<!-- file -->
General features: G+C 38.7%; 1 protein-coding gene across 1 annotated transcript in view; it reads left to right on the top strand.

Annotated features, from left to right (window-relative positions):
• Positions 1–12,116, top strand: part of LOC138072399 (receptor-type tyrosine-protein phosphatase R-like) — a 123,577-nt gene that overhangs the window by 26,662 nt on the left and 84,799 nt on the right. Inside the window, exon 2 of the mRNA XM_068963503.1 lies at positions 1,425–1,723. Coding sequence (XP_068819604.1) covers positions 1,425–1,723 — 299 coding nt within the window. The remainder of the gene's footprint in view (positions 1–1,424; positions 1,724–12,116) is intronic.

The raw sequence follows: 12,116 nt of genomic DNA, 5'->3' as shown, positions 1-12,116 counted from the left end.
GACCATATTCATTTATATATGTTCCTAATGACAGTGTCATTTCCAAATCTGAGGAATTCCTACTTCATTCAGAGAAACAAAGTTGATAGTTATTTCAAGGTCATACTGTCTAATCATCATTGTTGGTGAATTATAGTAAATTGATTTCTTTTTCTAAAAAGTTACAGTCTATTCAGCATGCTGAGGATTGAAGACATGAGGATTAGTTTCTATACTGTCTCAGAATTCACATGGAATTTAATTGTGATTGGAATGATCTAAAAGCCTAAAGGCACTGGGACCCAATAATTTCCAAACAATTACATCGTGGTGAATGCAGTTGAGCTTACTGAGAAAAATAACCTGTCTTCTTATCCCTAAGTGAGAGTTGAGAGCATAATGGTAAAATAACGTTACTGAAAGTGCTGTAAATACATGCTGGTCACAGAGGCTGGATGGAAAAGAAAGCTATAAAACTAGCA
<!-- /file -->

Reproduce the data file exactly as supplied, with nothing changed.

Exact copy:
General features: G+C 38.7%; 1 protein-coding gene across 1 annotated transcript in view; it reads left to right on the top strand.

Annotated features, from left to right (window-relative positions):
• Positions 1–12,116, top strand: part of LOC138072399 (receptor-type tyrosine-protein phosphatase R-like) — a 123,577-nt gene that overhangs the window by 26,662 nt on the left and 84,799 nt on the right. Inside the window, exon 2 of the mRNA XM_068963503.1 lies at positions 1,425–1,723. Coding sequence (XP_068819604.1) covers positions 1,425–1,723 — 299 coding nt within the window. The remainder of the gene's footprint in view (positions 1–1,424; positions 1,724–12,116) is intronic.

The raw sequence follows: 12,116 nt of genomic DNA, 5'->3' as shown, positions 1-12,116 counted from the left end.
GACCATATTCATTTATATATGTTCCTAATGACAGTGTCATTTCCAAATCTGAGGAATTCCTACTTCATTCAGAGAAACAAAGTTGATAGTTATTTCAAGGTCATACTGTCTAATCATCATTGTTGGTGAATTATAGTAAATTGATTTCTTTTTCTAAAAAGTTACAGTCTATTCAGCATGCTGAGGATTGAAGACATGAGGATTAGTTTCTATACTGTCTCAGAATTCACATGGAATTTAATTGTGATTGGAATGATCTAAAAGCCTAAAGGCACTGGGACCCAATAATTTCCAAACAATTACATCGTGGTGAATGCAGTTGAGCTTACTGAGAAAAATAACCTGTCTTCTTATCCCTAAGTGAGAGTTGAGAGCATAATGGTAAAATAACGTTACTGAAAGTGCTGTAAATACATGCTGGTCACAGAGGCTGGATGGAAAAGAAAGCTATAAAACTAGCA